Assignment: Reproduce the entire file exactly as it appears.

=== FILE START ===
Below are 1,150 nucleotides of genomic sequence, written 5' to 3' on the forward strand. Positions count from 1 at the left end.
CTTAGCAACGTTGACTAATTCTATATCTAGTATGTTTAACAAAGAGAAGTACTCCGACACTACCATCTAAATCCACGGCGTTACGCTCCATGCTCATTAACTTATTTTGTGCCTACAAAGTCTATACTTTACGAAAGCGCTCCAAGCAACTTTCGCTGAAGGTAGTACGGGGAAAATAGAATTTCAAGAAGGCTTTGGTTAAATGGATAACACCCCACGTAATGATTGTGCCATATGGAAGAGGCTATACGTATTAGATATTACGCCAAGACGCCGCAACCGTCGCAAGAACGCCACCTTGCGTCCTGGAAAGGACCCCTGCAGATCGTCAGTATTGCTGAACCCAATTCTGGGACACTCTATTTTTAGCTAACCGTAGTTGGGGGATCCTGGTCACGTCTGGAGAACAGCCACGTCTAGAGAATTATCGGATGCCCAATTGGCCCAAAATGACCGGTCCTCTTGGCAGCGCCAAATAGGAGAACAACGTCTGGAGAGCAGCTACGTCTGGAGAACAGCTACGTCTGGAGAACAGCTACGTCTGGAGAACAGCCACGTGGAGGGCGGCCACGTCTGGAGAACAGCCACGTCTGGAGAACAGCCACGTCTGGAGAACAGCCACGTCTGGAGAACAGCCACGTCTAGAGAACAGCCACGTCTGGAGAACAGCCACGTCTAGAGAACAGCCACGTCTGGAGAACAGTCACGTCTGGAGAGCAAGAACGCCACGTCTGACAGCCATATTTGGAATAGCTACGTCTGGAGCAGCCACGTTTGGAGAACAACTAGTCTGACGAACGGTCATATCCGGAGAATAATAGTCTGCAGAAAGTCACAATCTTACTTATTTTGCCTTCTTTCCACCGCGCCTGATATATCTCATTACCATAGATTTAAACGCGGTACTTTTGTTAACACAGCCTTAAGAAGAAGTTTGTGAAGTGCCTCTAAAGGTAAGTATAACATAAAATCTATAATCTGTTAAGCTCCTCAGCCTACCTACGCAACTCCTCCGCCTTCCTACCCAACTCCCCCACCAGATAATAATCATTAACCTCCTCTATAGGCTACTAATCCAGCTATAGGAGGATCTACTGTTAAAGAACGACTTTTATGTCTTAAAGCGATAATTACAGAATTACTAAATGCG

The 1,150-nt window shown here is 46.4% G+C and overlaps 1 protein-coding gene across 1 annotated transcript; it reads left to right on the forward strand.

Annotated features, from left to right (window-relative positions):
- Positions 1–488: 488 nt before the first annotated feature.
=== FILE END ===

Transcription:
Below are 1,150 nucleotides of genomic sequence, written 5' to 3' on the forward strand. Positions count from 1 at the left end.
CTTAGCAACGTTGACTAATTCTATATCTAGTATGTTTAACAAAGAGAAGTACTCCGACACTACCATCTAAATCCACGGCGTTACGCTCCATGCTCATTAACTTATTTTGTGCCTACAAAGTCTATACTTTACGAAAGCGCTCCAAGCAACTTTCGCTGAAGGTAGTACGGGGAAAATAGAATTTCAAGAAGGCTTTGGTTAAATGGATAACACCCCACGTAATGATTGTGCCATATGGAAGAGGCTATACGTATTAGATATTACGCCAAGACGCCGCAACCGTCGCAAGAACGCCACCTTGCGTCCTGGAAAGGACCCCTGCAGATCGTCAGTATTGCTGAACCCAATTCTGGGACACTCTATTTTTAGCTAACCGTAGTTGGGGGATCCTGGTCACGTCTGGAGAACAGCCACGTCTAGAGAATTATCGGATGCCCAATTGGCCCAAAATGACCGGTCCTCTTGGCAGCGCCAAATAGGAGAACAACGTCTGGAGAGCAGCTACGTCTGGAGAACAGCTACGTCTGGAGAACAGCTACGTCTGGAGAACAGCCACGTGGAGGGCGGCCACGTCTGGAGAACAGCCACGTCTGGAGAACAGCCACGTCTGGAGAACAGCCACGTCTGGAGAACAGCCACGTCTAGAGAACAGCCACGTCTGGAGAACAGCCACGTCTAGAGAACAGCCACGTCTGGAGAACAGTCACGTCTGGAGAGCAAGAACGCCACGTCTGACAGCCATATTTGGAATAGCTACGTCTGGAGCAGCCACGTTTGGAGAACAACTAGTCTGACGAACGGTCATATCCGGAGAATAATAGTCTGCAGAAAGTCACAATCTTACTTATTTTGCCTTCTTTCCACCGCGCCTGATATATCTCATTACCATAGATTTAAACGCGGTACTTTTGTTAACACAGCCTTAAGAAGAAGTTTGTGAAGTGCCTCTAAAGGTAAGTATAACATAAAATCTATAATCTGTTAAGCTCCTCAGCCTACCTACGCAACTCCTCCGCCTTCCTACCCAACTCCCCCACCAGATAATAATCATTAACCTCCTCTATAGGCTACTAATCCAGCTATAGGAGGATCTACTGTTAAAGAACGACTTTTATGTCTTAAAGCGATAATTACAGAATTACTAAATGCG

The 1,150-nt window shown here is 46.4% G+C and overlaps 1 protein-coding gene across 1 annotated transcript; it reads left to right on the forward strand.

Annotated features, from left to right (window-relative positions):
- Positions 1–488: 488 nt before the first annotated feature.